Thursday, June 7, 2012

Illinois Legislators believe anti-bullying Law Promotes Homosexuality


Many school district administrators are lukewarm about the future of an anti-bullying bill that failed in the Illinois Senate last week, saying they believe it was repetitive and potentially another unfunded mandate.
House Bill 5290 required 30 votes to pass and failed 29 yes to 21 no. State Sen. Sam McCann voted no and state Sen. John Sullivan voted as “present.”
The piece of legislation spent time defining bullying, as well as its negative effects, the mediums used and the groups affected before resolving that each school district should adapt a bullying policy that is updated once every two years and filed with the Illinois State Board of Education.
When Sullivan sent a survey to area superintendents asking for input, Winchester School District Superintendent David Roberts said he was supportive with some reservations.

To Roberts, the bill seemed repetitive.
“We already have some anti-bullying programs in place and we already have to do our Internet user policy updates with students annually,” he said.
Jacksonville School District 117 Superintendent Les Huddle was “lukewarm” about whether the bill passed, he said.
“While I believe in rules and regulations, it’s more a matter of what’s going to happen inside the classroom that’s going to curtail bullying,” he said. “I’m not sure policies and rules and regulations will do it.”
For example, there may be a rule on the highway that says the speed limit is 55 mph, but not everybody follows it, he said.
“Maybe that’s a legislator’s way of trying to deal with it,” Huddle said. “The fact is we aren’t going to be able to address bullying just by making rules alone. It will be in actual practice in the classroom, in schools and in our community.”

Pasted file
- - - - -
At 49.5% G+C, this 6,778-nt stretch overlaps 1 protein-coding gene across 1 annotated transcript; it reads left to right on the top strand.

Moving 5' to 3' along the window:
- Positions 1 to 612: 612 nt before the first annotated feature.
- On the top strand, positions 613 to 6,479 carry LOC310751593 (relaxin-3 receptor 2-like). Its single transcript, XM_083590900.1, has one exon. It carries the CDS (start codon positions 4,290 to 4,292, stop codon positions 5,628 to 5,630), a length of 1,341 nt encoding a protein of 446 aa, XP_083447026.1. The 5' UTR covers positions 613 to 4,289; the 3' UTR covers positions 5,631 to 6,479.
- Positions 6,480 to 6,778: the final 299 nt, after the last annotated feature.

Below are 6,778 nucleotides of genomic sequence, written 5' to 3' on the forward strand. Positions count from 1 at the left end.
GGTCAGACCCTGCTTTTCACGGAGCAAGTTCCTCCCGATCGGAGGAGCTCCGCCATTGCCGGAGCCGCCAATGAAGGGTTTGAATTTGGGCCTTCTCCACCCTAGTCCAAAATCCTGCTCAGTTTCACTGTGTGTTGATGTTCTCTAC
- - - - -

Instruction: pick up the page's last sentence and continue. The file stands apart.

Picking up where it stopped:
Some legislators opposed the bill because they believed it would promote homosexuality.
“There are anti-bullying programs that have an agenda, to only protect one class of individuals,” said state Sen. Kyle McCarter, R-Highland, during a floor debate, according to the St. Louis Post-Dispatch. “Some of these programs are very good. They indeed encourage kids not to bully. But there are programs throughout the United States, used in some high schools and universities, that really have just a pro-homosexual agenda and nothing but that.”
Bullying is inappropriate and needs to be dealt with no matter what the topic, Huddle said.
The only mention of sexual orientation in the entire piece of legislation is in one paragraph describing the bullying. It is among a list that includes race, color, religion, sex and about 15 other topics.
The training and curriculum associated with implementing a bullying policy could be another added expense not funded by the state.
“While it may not look like a great expense, it’s an expense to the day,” Huddle said. “It takes away from reading, math, science and social studies as we have to dive into some of these things.”
With technology, modern bullies are clever, using text messaging, Youtube and social media sites, Roberts said. School districts need to be vigilant about it.
“Even though it didn’t pass, it’s not like any school is going to stop their current efforts on bullying,” Huddle said. “It’s become a very hot topic in education and almost all districts are stepping up their efforts to curtail it and get it down to almost zero instances in schools.”

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